A U.S. Labor Department spokesman told FoxNews.com the U.S. fraud rate continued to drop as the agency looks for new ways to detect scams, “but the goal is to insure taxpayers are not being impacted by improper payments and fraud.”

He also said New York is working on a pilot project that officials hope will find new ways for states to improve oversight efforts.

AMAC continues to monitor Government Waste and keep you updated.

 

Comments (17)

  1. Lynn Burkhart says:

    I came across this published article that may be of interest to all:

    http://beforeitsnews.com/obama-birthplace-controversy/2013/02/more-evidence-of-high-treason-in-the-u-s-government-keep-in-mind-pealty-for-treason-is-life-in-prison-or-death-penalty-2455714.html

    This article brings out alleged transfer of US secrets to China.

  2. Carmen Perez says:

    Being that we know the problem exists now then something should be done inmediately.

  3. Richard D Fremin Sr says:

    The politicans are going to keep filing their pockets on our dime UNTIL we get enough of it and kick everyone of their asses out onto the street.And take away their “benefits”,and I mean ALL of them,every penny,nickle,dime,and most of all the DOLLARS each and every one of the crooks have stolen from us (the hard working American people).They Know who they are. There isn’t one of them, and I mean ONE that could look any of us in the eye and tell us it isn’t so.But then again they probably could,for that is how they started stealing from us in the first place. Shame on you ALL because you will all have to meet your maker. There is one thing you SOB”S can be thankful for,and that is be glad that I am not your JUDGE,JURY, and EXCUITIONER.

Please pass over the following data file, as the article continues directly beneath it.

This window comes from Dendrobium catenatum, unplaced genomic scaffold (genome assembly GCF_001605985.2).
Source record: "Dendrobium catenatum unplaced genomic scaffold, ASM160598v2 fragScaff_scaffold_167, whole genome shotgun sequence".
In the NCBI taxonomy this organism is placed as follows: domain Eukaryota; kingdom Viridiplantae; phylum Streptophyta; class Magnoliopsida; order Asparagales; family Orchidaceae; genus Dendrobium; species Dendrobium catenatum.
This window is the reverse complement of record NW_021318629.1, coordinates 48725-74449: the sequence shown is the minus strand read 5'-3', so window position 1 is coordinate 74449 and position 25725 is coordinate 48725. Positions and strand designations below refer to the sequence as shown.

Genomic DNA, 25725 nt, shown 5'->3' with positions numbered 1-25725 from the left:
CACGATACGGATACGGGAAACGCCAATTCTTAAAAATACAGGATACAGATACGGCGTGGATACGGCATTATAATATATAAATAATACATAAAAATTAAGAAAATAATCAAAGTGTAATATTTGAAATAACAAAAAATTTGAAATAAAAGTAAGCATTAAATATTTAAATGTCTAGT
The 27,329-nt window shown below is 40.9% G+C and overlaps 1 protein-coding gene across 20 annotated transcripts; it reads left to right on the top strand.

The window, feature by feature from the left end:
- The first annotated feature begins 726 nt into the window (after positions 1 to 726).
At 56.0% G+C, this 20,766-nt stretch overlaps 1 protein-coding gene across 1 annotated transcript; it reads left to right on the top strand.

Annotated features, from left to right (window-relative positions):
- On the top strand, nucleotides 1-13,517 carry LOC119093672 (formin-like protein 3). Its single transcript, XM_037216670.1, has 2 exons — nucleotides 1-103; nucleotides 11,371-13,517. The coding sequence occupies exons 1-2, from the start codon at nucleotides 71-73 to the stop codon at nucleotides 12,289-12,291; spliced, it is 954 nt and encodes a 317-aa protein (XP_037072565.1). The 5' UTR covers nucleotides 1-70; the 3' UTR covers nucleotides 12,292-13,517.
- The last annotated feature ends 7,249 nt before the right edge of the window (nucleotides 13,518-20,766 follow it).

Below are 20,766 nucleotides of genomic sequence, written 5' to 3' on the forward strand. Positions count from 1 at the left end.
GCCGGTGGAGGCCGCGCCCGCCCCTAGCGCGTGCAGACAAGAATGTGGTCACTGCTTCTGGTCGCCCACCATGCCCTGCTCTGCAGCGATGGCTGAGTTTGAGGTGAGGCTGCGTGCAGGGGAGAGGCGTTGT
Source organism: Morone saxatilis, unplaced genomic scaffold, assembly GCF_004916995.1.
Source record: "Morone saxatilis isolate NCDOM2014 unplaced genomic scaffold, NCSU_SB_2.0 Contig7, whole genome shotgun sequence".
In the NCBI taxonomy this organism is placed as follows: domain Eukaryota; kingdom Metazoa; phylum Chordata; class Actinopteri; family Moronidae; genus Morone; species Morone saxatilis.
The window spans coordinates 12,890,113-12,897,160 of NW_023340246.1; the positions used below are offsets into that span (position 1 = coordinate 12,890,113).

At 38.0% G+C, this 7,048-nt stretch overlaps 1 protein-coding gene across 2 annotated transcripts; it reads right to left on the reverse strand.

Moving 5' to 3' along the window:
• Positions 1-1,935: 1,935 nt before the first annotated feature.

4. Almay says:

    Managers of such waste and incompetence in the private sector would be at a minimum fired and could be prosecuted depending upon the type of fraud. Has anyone in

  5. Judi says:

    Many years ago I questioned fraud among welfare beneficiaries and was told that it would cost too much to investigate everyone on welfare. It would have been a lot cheaper then to set up a system to investigate fraud than all the money that has been paid out to those who have committed fraud since then. Plus, it would have given people jobs. Also, people in prison who are committing fraud should have to pay it back. What is being done about that?

  6. Arthur says:

    With corruption and ineptitude rampant at every level of government, this shouldn’t surprise anyone. Of course with a 95% re-election rate for politicians, does anyone need an explanation of who’s really to blame?

  7. VicG says:

    Why do prisoners get anything while in jail,they gave up their rights,and all this by a Government that wants to get BIGGER?They cannot do anything now!